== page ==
Why such a bad track record? Sometimes technology itself is to blame, other times it’s a failure to test systems adequately, and sometimes it’s a breakdown of process and procedures used to set specifications and manage projects. In one example, a multimillion-dollar loss on the NASA Mars Observer was traced back to a laughably simple oversight—Lockheed Martin contractors using English measurements, while the folks at NASA used the metric system.R. Lloyd, “Metric Mishap Caused Loss of NASA Orbiter,” CNN, September 20, 1999. Yes, a $125 million taxpayer investment was lost because a bunch of rocket scientists failed to pay attention to third grade math. When it comes to the success or failure of technical projects, the devil really is in the details.
Projects rarely fail for just one reason. Project post-mortems often point to a combination of technical, project management, and business decision blunders. The most common factors include the following:List largely based on R. Charette, “Why Software Fails,” IEEE Spectrum, September 2005.
Managers need to understand the complexity involved in their technology investments, and that achieving success rarely lies with the strength of the technology alone.
But there is hope. Information Systems organizations can work to implement procedures to improve the overall quality of their development practices. Mechanisms for quality improvement include capability maturity model integration (CMMI)A process-improvement approach (useful for but not limited to software engineering projects) that can assist in assessing the maturity, quality, and development of certain organizational business processes, and suggest steps for their improvement., which gauge an organization’s process maturity and capability in areas critical to developing and deploying technology projects, and provides a carefully chosen set of best practices and guidelines to assist quality and process improvement.R. Kay, “QuickStudy: Capability Maturity Model Integration (CMMI),” Computerworld, January 24, 2005; and Carnegie Mellon Software Engineering Institute, Welcome to CMMI, 2009, http://www.sei.cmu.edu/cmmi.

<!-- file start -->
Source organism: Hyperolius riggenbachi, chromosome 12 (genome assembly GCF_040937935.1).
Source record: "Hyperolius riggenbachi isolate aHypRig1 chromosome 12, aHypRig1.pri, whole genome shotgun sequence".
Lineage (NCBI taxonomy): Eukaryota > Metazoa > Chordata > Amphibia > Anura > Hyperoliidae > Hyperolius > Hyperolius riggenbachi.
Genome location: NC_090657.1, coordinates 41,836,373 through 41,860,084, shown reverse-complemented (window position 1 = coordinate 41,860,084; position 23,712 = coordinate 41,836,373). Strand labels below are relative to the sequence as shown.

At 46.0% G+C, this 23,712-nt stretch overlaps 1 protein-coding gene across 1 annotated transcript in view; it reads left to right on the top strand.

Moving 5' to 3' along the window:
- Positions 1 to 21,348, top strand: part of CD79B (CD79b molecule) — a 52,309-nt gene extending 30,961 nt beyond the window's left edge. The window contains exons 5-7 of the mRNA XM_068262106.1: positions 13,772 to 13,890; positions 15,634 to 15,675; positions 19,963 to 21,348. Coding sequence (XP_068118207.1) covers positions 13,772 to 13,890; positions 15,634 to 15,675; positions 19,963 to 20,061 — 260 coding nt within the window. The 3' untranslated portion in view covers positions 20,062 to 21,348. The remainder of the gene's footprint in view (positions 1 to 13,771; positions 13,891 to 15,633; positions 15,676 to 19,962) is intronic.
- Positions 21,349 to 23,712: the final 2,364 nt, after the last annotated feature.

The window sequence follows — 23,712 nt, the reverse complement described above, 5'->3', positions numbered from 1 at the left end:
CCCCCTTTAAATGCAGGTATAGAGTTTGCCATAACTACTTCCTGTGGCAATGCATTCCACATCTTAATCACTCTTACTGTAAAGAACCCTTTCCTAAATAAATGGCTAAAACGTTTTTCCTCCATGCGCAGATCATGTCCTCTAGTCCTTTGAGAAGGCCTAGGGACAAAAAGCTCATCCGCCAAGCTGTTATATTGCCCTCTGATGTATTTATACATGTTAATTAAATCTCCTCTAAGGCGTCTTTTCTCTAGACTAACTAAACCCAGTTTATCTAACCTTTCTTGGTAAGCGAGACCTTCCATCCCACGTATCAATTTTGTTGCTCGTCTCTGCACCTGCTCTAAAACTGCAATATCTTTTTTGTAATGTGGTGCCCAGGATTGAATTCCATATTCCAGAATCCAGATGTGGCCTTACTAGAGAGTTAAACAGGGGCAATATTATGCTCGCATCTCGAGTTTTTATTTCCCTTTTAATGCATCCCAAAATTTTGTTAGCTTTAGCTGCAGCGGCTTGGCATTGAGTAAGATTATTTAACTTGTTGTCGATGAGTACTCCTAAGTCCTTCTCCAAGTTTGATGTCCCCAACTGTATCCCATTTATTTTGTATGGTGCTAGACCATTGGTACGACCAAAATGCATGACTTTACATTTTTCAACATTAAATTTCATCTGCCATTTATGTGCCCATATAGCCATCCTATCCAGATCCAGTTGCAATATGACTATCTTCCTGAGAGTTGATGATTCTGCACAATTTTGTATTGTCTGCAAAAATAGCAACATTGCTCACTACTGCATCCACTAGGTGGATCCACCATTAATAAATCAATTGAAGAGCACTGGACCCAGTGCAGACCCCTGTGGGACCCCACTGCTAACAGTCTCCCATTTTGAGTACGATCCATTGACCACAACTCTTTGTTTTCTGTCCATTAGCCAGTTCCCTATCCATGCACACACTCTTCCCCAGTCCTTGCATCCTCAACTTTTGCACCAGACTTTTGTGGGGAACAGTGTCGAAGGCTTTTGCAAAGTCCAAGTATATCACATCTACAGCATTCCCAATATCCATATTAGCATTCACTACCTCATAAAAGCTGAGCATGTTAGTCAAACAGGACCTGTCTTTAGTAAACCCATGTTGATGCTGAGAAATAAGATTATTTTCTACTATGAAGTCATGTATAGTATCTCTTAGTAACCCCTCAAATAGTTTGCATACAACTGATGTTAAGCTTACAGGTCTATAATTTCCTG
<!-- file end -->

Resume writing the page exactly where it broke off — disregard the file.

Firms are also well served to leverage established project planning and software development methodologies that outline critical businesses processes and stages when executing large-scale software development projects. The idea behind these methodologies is straightforward—why reinvent the wheel when there is an opportunity to learn from and follow blueprints used by those who have executed successful efforts. When methodologies are applied to projects that are framed with clear business goals and business metrics, and that engage committed executive leadership, success rates can improve dramatically.A. Shenhar and D. Dvir, Reinventing Project Management: The Diamond Approach to Successful Growth and Innovation (Boston: Harvard Business School Press, 2007).
While software development methodologies are the topic of more advanced technology courses, the savvy manager knows enough to inquire about the development methodologies and quality programs used to support large scale development projects, and can use these investigations as further input when evaluating whether those overseeing large scale efforts have what it takes to get the job done.